At a time when resources are scarce, the Merseyside Constabulary must have thought long and hard about its recent advertising campaign: a stern message to the people of the Wirral. ‘Being offensive,’ it declared, ‘is an offence.’ The slogan was put on a van along with text urging the public to inform on transgressors. Four officers posed beside it for a photograph, as if standing ready to enforce its orders. The police only recognised their error after a public outcry. ‘We would like to clarify,’ said Superintendent Martin Earl, ‘that “being offensive” is not in itself an offence.’
On its own, the incident is merely an embarrassment, but it represents a worrying general trend. Once it has been established as a principle that people can be arrested for what they say, not just what they do, then police may indeed believe that being offensive is an offence and act upon that belief.
Had the Merseyside police consulted the Crown Prosecution Service before unveiling the poster, they might have been reminded that hate crime is the exacerbated version of something that is already a criminal offence; that is to say, a crime that is ‘perceived’ to be ‘motivated by hostility or prejudice based on a person’s race or perceived race; religion or perceived religion; sexual orientation or perceived sexual orientation; disability or perceived disability and any crime motivated by hostility or prejudice against a person who is transgender or perceived to be transgender’.
So a ‘hate crime’ is only a crime if it would already qualify as a criminal offence without the aggravating factor. Yet it is disturbing how badly this is explained by the CPS. Many in the police — not just in Merseyside — think that someone who is insulted has been a victim of crime. Plenty believe it’s their job to scour social media looking for thought crime. Much as we might regret the coarseness of contemporary public debate, especially on Twitter, the creeping efforts to outlaw insults and offence are an infringement on basic freedoms.
The idea of making Islamophobia a criminal offence would serve the same purpose. Let us set aside the fact that people in Britain ought to be free to critique any organised religion. The notion of ‘Islamophobia’ was invented by Muslim hardliners to avoid scrutiny of their ideology, and the word is often deployed against moderate Muslims who stand up to the extremists. Sadiq Khan, the Muslim mayor of London, was once nominated by the Islamic Human Rights Commission as an ‘Islamophobe of the year’. If a law against Islamophobia were ever to pass, it would make life even harder for mainstream Muslims to challenge the hardliners who wish to speak for all of Islam.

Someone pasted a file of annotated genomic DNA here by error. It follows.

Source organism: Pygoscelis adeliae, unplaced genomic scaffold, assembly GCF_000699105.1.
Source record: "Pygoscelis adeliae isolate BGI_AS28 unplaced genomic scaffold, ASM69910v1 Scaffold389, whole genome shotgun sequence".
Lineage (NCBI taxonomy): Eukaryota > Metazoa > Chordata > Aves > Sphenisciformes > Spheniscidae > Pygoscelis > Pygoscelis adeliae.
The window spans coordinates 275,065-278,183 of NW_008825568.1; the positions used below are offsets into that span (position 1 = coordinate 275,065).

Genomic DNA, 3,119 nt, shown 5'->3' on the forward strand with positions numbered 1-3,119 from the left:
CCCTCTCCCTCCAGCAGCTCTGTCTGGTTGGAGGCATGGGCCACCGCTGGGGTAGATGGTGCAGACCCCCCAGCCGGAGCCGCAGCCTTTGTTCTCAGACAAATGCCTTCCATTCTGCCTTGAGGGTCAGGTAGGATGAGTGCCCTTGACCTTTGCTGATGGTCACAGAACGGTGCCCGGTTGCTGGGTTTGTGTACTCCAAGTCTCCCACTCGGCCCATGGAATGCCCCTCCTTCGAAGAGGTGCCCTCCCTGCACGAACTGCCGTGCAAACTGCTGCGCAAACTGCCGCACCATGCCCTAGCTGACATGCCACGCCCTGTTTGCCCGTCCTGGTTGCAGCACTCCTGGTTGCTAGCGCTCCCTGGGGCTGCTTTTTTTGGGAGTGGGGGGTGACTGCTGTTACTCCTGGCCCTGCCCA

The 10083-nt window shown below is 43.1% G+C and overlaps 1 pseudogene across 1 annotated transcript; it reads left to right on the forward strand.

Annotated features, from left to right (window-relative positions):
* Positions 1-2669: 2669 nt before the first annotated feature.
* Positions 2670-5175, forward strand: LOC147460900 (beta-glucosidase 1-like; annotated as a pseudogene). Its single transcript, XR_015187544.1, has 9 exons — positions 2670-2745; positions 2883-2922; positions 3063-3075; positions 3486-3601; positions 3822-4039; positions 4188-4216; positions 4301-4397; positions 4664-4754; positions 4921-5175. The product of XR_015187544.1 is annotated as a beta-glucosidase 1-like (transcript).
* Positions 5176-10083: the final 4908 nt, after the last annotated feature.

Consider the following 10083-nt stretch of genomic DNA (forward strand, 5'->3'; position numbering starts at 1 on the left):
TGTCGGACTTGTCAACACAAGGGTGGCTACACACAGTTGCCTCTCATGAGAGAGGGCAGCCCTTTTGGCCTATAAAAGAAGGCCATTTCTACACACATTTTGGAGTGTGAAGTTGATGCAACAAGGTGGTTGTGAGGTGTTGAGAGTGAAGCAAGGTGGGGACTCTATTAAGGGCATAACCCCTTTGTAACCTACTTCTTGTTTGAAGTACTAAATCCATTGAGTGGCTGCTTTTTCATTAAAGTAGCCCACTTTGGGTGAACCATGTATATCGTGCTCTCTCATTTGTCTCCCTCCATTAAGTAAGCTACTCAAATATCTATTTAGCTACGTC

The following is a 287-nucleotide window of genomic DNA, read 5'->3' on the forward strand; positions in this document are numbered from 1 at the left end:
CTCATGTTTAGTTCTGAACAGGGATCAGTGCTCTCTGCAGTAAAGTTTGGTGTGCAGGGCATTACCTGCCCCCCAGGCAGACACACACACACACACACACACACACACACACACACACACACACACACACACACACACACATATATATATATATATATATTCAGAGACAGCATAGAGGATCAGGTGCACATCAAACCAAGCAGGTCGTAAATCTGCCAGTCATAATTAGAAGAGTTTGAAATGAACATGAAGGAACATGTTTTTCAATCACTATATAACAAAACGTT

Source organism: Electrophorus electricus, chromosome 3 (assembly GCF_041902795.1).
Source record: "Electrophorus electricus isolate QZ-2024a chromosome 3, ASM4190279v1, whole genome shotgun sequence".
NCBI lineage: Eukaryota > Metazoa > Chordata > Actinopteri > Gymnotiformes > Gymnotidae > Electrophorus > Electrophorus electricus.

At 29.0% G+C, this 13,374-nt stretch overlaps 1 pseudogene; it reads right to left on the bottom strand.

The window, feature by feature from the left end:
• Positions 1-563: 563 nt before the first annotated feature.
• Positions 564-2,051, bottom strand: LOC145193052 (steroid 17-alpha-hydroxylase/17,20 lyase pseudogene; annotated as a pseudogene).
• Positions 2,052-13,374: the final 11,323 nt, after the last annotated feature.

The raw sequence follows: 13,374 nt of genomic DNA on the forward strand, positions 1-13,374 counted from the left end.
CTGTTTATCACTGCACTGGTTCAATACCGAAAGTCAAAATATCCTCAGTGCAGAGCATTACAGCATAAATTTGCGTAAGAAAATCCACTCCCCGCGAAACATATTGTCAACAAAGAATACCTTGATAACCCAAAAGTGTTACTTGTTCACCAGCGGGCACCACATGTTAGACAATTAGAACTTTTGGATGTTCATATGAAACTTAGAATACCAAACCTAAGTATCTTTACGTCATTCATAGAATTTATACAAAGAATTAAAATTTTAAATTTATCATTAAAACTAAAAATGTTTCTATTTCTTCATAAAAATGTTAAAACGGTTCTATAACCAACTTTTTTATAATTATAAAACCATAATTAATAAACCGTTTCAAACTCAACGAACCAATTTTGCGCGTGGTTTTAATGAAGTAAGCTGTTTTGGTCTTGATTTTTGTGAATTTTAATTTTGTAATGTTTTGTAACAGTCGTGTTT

The trouble with defending free speech — and the reason so few people are apparently prepared to do it — is that it requires speaking up for some pretty unpalatable individuals. Few readers of this magazine will share the sentiments of a tweet, allegedly sent by a Glaswegian called Joseph Kelly, saying unrepeatable things about Captain Sir Tom Moore after his death. The comments were idiotic, despicable — even hateful. But does that mean Kelly should be dragged through the courts? He already has been. He is facing trial in June under the Communications Act 2003.
The purpose of that act was supposed to deal with the likes of heavy-breathers and others who use telephones and computers to menace individuals. It did not foresee Twitter, which did not exist at the time. It is deeply worrying that the act should be used to prosecute people for making political statements. It is equally worrying that, rather than attempting to reverse this trend, politicians are making further efforts to criminalise speech.
David Cameron has reportedly joined forces with Tony Blair to make the case for outlawing the ‘glorification of terrorism’. Like censoring Gerry Adams in the 1980s, this is unlikely to be effective. The SNP’s Hate Crime Bill, which gives police far greater powers than Blair’s original legislation, is also worrying. The original draft could theoretically have led to J.K. Rowling being jailed for seven years for expressing her scorn at the term ‘people who menstruate’. There were plenty of activists who would gladly have seen her prosecuted had there been the legal means to do so. They may yet get their way.
In many areas of British public life, basic liberal values — the bedrock of our democracy — are under attack. There is a mood now to censor or to criminalise opponents, rather than to defeat arguments in open debate. When even the police are confused about what’s legal and what’s not, it’s time to clarify the law — and update the 2003 Act for the digital age.
Boris Johnson seems to feel guilty about scrutinising — or, as he now puts it, ‘abusing’ — public figures when he was a journalist. It’s odd to hear such language from someone who was until so recently such a fiery defender of the free press and British liberal values in general. As a journalist, he would frequently assail those who eroded — or did nothing to defend — these basic freedoms. It would be tragic if, as Prime Minister, he became part of the problem.
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